ADHD stands for attention deficit hyperactivity disorder. It is a medical condition. A person with ADHD has differences in brain development and brain activity that affect attention, the ability to sit still, and self-control. ADHD can affect a child at school, at home, and in friendships.
What Are the Signs of ADHD?
All kids struggle at times to pay attention, listen and follow directions, sit still, or wait their turn. But for kids with ADHD, the struggles are harder and happen more often.
Kids with ADHD may have signs from one, two, or all three of these categories:
- Kids who are inattentive (easily distracted) have trouble focusing their attention, concentrating, and staying on task. They may not listen well to directions, may miss important details, and may not finish what they start. They may daydream or dawdle too much. They may seem absent-minded or forgetful, and lose track of their things.
- Kids who are hyperactive are fidgety, restless, and easily bored. They may have trouble sitting still, or staying quiet when needed. They may rush through things and make careless mistakes. They may climb, jump, or roughhouse when they shouldn’t. Without meaning to, they may act in ways that disrupt others.
- Kids who are impulsive act too quickly before thinking. They often interrupt, might push or grab, and find it hard to wait. They may do things without asking for permission, take things that aren’t theirs, or act in ways that are risky. They may have emotional reactions that seem too intense for the situation.
Sometimes parents and teachers notice signs of ADHD when a child is very young. But it’s normal for little kids to be distractible, restless, impatient, or impulsive — these things don’t always mean that a child has ADHD.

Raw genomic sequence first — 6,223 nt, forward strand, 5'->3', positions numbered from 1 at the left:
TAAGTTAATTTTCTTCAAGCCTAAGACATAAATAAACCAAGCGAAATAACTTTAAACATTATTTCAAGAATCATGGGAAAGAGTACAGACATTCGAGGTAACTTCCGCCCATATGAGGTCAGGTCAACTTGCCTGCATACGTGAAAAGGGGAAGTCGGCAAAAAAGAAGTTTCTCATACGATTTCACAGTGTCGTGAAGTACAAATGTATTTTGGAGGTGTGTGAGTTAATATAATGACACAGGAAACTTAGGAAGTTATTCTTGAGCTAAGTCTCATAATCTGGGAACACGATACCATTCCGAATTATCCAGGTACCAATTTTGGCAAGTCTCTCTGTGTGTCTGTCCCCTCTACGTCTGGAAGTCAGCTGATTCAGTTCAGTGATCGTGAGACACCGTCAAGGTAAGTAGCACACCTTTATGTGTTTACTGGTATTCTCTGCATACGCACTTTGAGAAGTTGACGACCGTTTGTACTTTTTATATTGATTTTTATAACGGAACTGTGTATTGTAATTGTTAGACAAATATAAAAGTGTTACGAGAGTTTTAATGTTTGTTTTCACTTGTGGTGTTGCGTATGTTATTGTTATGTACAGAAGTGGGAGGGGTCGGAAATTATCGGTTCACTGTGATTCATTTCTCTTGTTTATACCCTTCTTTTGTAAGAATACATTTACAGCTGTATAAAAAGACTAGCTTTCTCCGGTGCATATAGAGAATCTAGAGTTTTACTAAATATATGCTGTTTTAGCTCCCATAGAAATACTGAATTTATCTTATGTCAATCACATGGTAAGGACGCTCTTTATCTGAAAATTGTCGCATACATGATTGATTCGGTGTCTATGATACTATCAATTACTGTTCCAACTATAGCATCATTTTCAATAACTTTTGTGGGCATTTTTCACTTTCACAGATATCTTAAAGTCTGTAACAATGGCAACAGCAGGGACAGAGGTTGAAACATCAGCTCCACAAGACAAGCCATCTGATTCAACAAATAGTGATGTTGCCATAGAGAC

Attention, activity, and self-control develop little by little, as children grow. Kids learn these skills with help from parents and teachers. But some kids don’t get much better at paying attention, settling down, listening, or waiting. When these things continue and begin to cause problems at school, home, and with friends, it may be ADHD.
How Is ADHD Diagnosed?
If you think your child has ADHD, make an appointment with your child’s doctor. He or she will give your child a check-up, including vision and hearing, to be sure something else isn’t causing the symptoms. The doctor can refer you to a child psychologist or psychiatrist if needed.
To diagnose ADHD, doctors start by asking about a child’s health, behaviour, and activity. They talk with parents and kids about the things they have noticed. Your doctor might ask you to complete checklists about your child’s behaviour, and might ask you to give your child’s teacher a checklist too.
After gathering this information, doctors diagnose ADHD if it’s clear that:
- A child’s distractibility, hyperactivity, or impulsivity go beyond what’s usual for their age.
- The behaviours have been going on since the child was young.
- Distractibility, hyperactivity, and impulsivity affect the child at school and at home.
- A health check shows that another health or learning issue isn’t causing the problems.
Many kids with ADHD also have learning problems, oppositional and defiant behaviours, or mood and anxiety problems. Doctors usually treat these along with the ADHD.
How Is ADHD Treated?
Treatment for ADHD usually includes:
- Medicine.This activates the brain’s ability to pay attention, slow down, and use more self-control.
- Behavior therapy.Therapists can help kids develop the social, emotional, and planning skills that are lagging with ADHD.
- Parent coaching.Through coaching, parents learn the best ways to respond to behavior difficulties that are part of ADHD.
- School support.Teachers can help kids with ADHD do well and enjoy school more.
The right treatment helps ADHD improve. Parents and teachers can teach younger kids to get better at managing their attention, behavior, and emotions. As they grow older, kids should learn to improve their own attention and self-control.Leave a reply →